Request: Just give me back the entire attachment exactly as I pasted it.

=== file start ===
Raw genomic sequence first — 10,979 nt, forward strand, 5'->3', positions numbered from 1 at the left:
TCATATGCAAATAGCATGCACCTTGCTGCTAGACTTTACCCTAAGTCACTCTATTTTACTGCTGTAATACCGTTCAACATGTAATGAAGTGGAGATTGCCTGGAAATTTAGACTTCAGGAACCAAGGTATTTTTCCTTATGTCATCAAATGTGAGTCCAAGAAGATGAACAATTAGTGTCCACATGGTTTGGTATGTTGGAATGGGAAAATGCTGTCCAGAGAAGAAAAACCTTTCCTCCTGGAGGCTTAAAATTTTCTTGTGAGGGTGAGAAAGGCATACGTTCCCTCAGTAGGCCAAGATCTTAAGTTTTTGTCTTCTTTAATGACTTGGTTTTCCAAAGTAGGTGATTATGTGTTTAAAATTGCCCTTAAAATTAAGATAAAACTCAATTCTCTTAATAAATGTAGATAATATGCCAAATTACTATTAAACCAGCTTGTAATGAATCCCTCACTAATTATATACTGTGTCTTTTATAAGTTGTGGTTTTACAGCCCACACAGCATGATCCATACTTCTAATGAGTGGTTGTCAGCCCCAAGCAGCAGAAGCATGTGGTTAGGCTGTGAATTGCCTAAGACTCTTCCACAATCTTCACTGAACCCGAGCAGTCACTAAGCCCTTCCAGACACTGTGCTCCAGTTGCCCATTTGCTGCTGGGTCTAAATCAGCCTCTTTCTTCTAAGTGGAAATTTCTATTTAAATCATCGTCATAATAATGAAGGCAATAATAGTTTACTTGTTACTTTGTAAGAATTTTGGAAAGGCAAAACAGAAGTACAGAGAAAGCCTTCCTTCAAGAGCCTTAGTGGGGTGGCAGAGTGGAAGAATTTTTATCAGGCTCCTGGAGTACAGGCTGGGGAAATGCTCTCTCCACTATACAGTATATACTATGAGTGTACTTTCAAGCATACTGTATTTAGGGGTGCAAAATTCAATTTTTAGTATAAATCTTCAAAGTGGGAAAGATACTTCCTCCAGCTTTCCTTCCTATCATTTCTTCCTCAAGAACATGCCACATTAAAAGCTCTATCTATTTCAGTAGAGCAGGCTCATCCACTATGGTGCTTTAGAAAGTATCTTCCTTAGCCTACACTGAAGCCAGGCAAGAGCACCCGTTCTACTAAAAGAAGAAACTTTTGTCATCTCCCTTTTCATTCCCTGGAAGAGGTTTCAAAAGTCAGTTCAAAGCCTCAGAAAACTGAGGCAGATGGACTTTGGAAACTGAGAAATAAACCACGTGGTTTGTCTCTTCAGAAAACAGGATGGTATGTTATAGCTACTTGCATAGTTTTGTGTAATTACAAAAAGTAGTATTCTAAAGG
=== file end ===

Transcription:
Raw genomic sequence first — 10,979 nt, forward strand, 5'->3', positions numbered from 1 at the left:
TCATATGCAAATAGCATGCACCTTGCTGCTAGACTTTACCCTAAGTCACTCTATTTTACTGCTGTAATACCGTTCAACATGTAATGAAGTGGAGATTGCCTGGAAATTTAGACTTCAGGAACCAAGGTATTTTTCCTTATGTCATCAAATGTGAGTCCAAGAAGATGAACAATTAGTGTCCACATGGTTTGGTATGTTGGAATGGGAAAATGCTGTCCAGAGAAGAAAAACCTTTCCTCCTGGAGGCTTAAAATTTTCTTGTGAGGGTGAGAAAGGCATACGTTCCCTCAGTAGGCCAAGATCTTAAGTTTTTGTCTTCTTTAATGACTTGGTTTTCCAAAGTAGGTGATTATGTGTTTAAAATTGCCCTTAAAATTAAGATAAAACTCAATTCTCTTAATAAATGTAGATAATATGCCAAATTACTATTAAACCAGCTTGTAATGAATCCCTCACTAATTATATACTGTGTCTTTTATAAGTTGTGGTTTTACAGCCCACACAGCATGATCCATACTTCTAATGAGTGGTTGTCAGCCCCAAGCAGCAGAAGCATGTGGTTAGGCTGTGAATTGCCTAAGACTCTTCCACAATCTTCACTGAACCCGAGCAGTCACTAAGCCCTTCCAGACACTGTGCTCCAGTTGCCCATTTGCTGCTGGGTCTAAATCAGCCTCTTTCTTCTAAGTGGAAATTTCTATTTAAATCATCGTCATAATAATGAAGGCAATAATAGTTTACTTGTTACTTTGTAAGAATTTTGGAAAGGCAAAACAGAAGTACAGAGAAAGCCTTCCTTCAAGAGCCTTAGTGGGGTGGCAGAGTGGAAGAATTTTTATCAGGCTCCTGGAGTACAGGCTGGGGAAATGCTCTCTCCACTATACAGTATATACTATGAGTGTACTTTCAAGCATACTGTATTTAGGGGTGCAAAATTCAATTTTTAGTATAAATCTTCAAAGTGGGAAAGATACTTCCTCCAGCTTTCCTTCCTATCATTTCTTCCTCAAGAACATGCCACATTAAAAGCTCTATCTATTTCAGTAGAGCAGGCTCATCCACTATGGTGCTTTAGAAAGTATCTTCCTTAGCCTACACTGAAGCCAGGCAAGAGCACCCGTTCTACTAAAAGAAGAAACTTTTGTCATCTCCCTTTTCATTCCCTGGAAGAGGTTTCAAAAGTCAGTTCAAAGCCTCAGAAAACTGAGGCAGATGGACTTTGGAAACTGAGAAATAAACCACGTGGTTTGTCTCTTCAGAAAACAGGATGGTATGTTATAGCTACTTGCATAGTTTTGTGTAATTACAAAAAGTAGTATTCTAAAGG